No, the audiobook actually came first. My original intent, as I was researching her life, was to make a contribution to the young adult biography genre, which is woefully lacking in titles about the lives of women. I had a manuscript in progress when fate intervened, in the form of the Chautauqua. When I was chosen for that, I realized I would have to put the book on hold for a few months. At the same time, I didn't want to miss the chance to offer a product at my performances. So I compromised and created an audiobook. That market is almost as starved for biographies about women as the young adult market. I made a 20,000-word cutdown of the book and recorded it as a 75-minute program, "Frontier Freedom Fighter," and had a couple hundred demos of it made. (The commercial version is being released this month, which you linked to, thank you!) We sold about 100 copies of the demo at Chautauqua, but even more valuable was the feedback I got. At every stop, I'd be asked by lots of people: When was the book coming out? And by "book" they meant an adult biography. So that turned out to be my focus test. I immediately went home and began work on a new manuscript that became Revolutionary Heart. I think someday I'd like to develop "Frontier Freedom Fighter" as a physical book, but the CD now sounds so wonderful, I'd rather people went out and bought that for their kids! Regarding the pronunciation -- it was Clarina's descendant, Juanita Johnson, who is in her 80s and living in Florida, who told me that was how she was taught by her mother to pronounce the name.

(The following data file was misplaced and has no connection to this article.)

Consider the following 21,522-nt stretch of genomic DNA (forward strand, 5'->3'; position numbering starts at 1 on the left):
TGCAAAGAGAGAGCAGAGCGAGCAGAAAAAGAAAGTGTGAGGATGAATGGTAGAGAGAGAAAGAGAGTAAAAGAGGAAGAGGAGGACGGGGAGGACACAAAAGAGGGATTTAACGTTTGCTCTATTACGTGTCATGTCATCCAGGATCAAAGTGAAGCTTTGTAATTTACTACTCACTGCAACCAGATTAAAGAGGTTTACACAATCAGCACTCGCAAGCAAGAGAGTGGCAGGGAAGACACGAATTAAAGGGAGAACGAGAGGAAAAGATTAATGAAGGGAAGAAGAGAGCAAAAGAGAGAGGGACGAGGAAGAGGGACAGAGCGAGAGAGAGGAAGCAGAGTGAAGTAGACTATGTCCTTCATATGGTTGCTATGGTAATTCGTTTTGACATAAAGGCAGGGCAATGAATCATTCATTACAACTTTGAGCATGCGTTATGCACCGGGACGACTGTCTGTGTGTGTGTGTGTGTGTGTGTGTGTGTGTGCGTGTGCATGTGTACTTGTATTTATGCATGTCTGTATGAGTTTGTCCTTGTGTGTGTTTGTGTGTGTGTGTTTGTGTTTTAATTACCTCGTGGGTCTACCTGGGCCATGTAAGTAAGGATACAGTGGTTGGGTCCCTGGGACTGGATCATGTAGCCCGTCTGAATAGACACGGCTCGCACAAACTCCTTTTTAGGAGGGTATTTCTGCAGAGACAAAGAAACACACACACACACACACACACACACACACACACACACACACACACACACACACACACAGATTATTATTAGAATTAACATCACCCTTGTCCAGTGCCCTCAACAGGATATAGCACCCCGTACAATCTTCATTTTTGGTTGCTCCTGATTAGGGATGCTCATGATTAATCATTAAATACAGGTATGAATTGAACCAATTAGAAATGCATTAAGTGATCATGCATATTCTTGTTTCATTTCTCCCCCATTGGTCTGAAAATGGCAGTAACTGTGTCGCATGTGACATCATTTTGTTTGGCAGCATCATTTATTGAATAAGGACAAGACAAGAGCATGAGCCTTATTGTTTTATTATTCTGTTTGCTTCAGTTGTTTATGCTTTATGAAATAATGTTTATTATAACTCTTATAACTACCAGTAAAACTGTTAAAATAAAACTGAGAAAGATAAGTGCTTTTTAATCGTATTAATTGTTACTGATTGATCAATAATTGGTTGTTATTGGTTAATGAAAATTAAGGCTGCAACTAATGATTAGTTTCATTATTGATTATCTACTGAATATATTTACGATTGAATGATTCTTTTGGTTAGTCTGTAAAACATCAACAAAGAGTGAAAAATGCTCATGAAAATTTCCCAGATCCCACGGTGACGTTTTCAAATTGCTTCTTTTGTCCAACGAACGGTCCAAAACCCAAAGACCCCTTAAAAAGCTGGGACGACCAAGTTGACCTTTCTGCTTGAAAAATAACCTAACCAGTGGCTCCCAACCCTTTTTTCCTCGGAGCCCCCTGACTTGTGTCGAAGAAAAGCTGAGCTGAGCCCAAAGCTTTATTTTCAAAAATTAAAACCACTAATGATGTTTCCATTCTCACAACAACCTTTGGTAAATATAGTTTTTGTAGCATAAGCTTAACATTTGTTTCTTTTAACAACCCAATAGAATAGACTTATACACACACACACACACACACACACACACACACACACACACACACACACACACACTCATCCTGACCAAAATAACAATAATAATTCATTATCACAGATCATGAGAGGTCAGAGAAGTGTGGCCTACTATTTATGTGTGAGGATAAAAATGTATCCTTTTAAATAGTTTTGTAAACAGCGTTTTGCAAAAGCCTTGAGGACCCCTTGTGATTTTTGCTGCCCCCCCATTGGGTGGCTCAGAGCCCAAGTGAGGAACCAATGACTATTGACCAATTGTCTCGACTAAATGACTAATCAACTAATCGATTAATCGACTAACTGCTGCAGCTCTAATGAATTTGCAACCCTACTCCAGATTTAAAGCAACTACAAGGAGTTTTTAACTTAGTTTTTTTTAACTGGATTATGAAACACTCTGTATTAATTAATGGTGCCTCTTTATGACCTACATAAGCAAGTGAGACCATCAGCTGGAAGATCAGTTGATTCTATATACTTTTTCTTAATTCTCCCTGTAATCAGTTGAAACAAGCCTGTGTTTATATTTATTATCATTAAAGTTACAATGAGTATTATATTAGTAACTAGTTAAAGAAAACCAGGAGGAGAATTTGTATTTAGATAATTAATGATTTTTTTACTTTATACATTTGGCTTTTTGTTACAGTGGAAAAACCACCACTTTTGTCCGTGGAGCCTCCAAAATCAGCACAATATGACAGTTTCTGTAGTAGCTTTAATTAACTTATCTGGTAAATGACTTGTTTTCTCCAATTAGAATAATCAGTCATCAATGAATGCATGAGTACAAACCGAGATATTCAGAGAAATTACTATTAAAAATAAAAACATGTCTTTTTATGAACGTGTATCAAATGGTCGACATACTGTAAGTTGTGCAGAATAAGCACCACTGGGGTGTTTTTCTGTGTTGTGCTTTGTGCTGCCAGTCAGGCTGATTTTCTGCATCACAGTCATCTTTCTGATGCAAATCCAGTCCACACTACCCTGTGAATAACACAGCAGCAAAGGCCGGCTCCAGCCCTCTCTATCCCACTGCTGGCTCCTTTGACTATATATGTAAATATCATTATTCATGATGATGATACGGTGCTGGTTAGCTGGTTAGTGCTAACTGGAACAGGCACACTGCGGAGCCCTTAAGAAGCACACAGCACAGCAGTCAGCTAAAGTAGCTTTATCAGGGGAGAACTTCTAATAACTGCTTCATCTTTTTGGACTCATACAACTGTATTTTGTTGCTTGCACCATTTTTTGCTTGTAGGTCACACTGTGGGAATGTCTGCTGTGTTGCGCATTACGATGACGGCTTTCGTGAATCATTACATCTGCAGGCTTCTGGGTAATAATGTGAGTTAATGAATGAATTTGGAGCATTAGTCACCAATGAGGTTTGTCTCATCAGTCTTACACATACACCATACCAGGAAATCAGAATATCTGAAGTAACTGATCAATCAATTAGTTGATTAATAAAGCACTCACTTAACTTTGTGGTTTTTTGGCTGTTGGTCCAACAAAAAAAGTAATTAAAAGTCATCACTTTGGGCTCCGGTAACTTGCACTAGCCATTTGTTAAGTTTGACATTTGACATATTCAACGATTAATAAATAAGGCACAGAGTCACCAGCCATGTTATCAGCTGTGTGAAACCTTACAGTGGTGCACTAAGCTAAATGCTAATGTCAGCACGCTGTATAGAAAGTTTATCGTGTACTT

Diane Eickhoff (diane-eickhoff) Sat 8 Apr 06 17:21